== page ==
Analyst Dirk Lever wrote on January 15, 2007: "We cannot understand why any Canadians would support double taxation of retirement benefits - it affects all of us eventually". Mr. Lever also looked at the Conservative government's policy in his research paper Deep Dive into Tax Issues: Canadian Pensioners Taxed Twice on Canadian Corporate Dividends. In the report Mr. Lever questions the logic behind double taxation of dividends, and claims that foreign investors pay less tax on distributions than domestic investors. The proposed solution, however, is not to retain the existing benefits of income trusts, but to have identical tax regimes for both corporate and income trust distributions (dividends). The report does not address the benefit received from tax deferred savings plans (such as RRSPs and pensions) at the time of contribution, nor the tax-free accumulation throughout the life of these plans.


Hearings on the proposed changes to income trust taxation by the House of Commons' Finance Committee commenced January 30, 2007. John McCallum, the Liberal Finance critic has called on Minister Flaherty to explain the reasoning behind the change in Income Trust Tax policy [4]. In a February 8, 2007 news release John McCallum said that "essentially they released close to a thousand pages of public documents, not one of which brings Canadians any closer to understanding what type of information or calculations led the Minister break his election promise and tax income trusts, either the Minister is in contempt of the committee’s motion or he had absolutely no data from his own department before shutting down the sector and destroying tens of thousands of Canadians’ life savings." [5] [6] The House of Commons (French: Chambre des communes) is a component of the Parliament of Canada, along with the Sovereign (represented by the Governor General) and the Senate. ... The Honourable John McCallum, PC, MP, MA, PhD (born April 9, 1950) is a Canadian politician, economist and university professor. ... is the 39th day of the year in the Gregorian calendar. ... Year 2007 (MMVII) is the current year, a common year starting on Monday of the Gregorian calendar and the AD/CE era. ...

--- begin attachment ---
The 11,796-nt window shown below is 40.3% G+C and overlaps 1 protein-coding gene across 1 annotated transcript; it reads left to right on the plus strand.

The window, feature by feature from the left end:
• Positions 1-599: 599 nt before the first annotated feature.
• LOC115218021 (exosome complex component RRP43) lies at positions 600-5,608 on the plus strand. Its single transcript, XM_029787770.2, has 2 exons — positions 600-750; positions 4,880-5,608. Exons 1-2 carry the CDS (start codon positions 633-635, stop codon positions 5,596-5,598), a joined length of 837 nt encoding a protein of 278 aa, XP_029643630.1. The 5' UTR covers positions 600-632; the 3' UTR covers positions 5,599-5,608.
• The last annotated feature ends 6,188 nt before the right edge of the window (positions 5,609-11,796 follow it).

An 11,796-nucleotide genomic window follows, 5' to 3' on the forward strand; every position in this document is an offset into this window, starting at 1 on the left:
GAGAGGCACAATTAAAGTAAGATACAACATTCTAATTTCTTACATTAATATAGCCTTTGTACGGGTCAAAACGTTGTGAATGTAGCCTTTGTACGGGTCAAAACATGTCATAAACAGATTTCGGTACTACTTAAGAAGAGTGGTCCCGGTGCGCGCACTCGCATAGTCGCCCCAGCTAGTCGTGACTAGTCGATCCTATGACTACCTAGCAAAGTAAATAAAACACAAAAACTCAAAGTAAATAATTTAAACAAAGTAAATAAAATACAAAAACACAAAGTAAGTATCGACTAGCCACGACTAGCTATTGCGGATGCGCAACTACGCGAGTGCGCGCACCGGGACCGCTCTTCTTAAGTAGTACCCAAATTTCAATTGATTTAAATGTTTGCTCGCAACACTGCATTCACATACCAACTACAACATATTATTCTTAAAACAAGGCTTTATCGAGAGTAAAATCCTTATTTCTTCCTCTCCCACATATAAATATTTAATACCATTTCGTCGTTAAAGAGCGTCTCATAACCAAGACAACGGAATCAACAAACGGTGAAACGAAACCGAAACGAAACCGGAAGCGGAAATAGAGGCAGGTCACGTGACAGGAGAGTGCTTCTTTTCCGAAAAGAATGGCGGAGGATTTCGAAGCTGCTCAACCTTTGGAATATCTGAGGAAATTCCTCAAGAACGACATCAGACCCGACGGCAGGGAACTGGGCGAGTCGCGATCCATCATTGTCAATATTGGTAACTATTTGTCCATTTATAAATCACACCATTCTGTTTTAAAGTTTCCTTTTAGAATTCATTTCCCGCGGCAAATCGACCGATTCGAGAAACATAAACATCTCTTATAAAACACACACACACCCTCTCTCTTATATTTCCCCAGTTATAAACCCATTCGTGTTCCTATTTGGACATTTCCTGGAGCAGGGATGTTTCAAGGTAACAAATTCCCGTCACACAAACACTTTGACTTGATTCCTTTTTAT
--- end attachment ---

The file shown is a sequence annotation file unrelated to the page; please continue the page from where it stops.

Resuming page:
In a July 9, 2007 interview on Business News Network, former Conservative Alberta Premier Ralph Klein criticized PM Stephen Harper and Jim Flaherty for their mishandling of the Income Trust issue and for not keeping their word on Income Trust taxation.[15] According to the Canadian Association of Income Trust Investors the change in tax rules cost investors $35 billion dollars in market value. Stephen Harper specifically promised "not to raid Senior's nest eggs" by changing taxation rules for Income Trusts during the 2006 Federal Election.[16] is the 190th day of the year (191st in leap years) in the Gregorian calendar. ... Year 2007 (MMVII) is the current year, a common year starting on Monday of the Gregorian calendar and the AD/CE era. ... Business News Network (BNN), (formerly known as Report on Business Television or ROBTv) is a Canadian cable television specialty channel, which airs business news and analysis. ... Ralph Phillip Klein MLA (born November 1, 1942), leader of the Alberta Progressive Conservatives, is the current premier of the Canadian province of Alberta. ... Stephen Joseph Harper (born April 30, 1959) is the 22nd and current Prime Minister of Canada and leader of the Conservative Party of Canada. ... James Michael Jim Flaherty, PC, BA, LL.B, MP (born December 30, 1949) is Canadas Minister of Finance; he had formerly served as Ontarios Minister of Finance. ... An income trust is an investment trust that holds income-producing assets. ...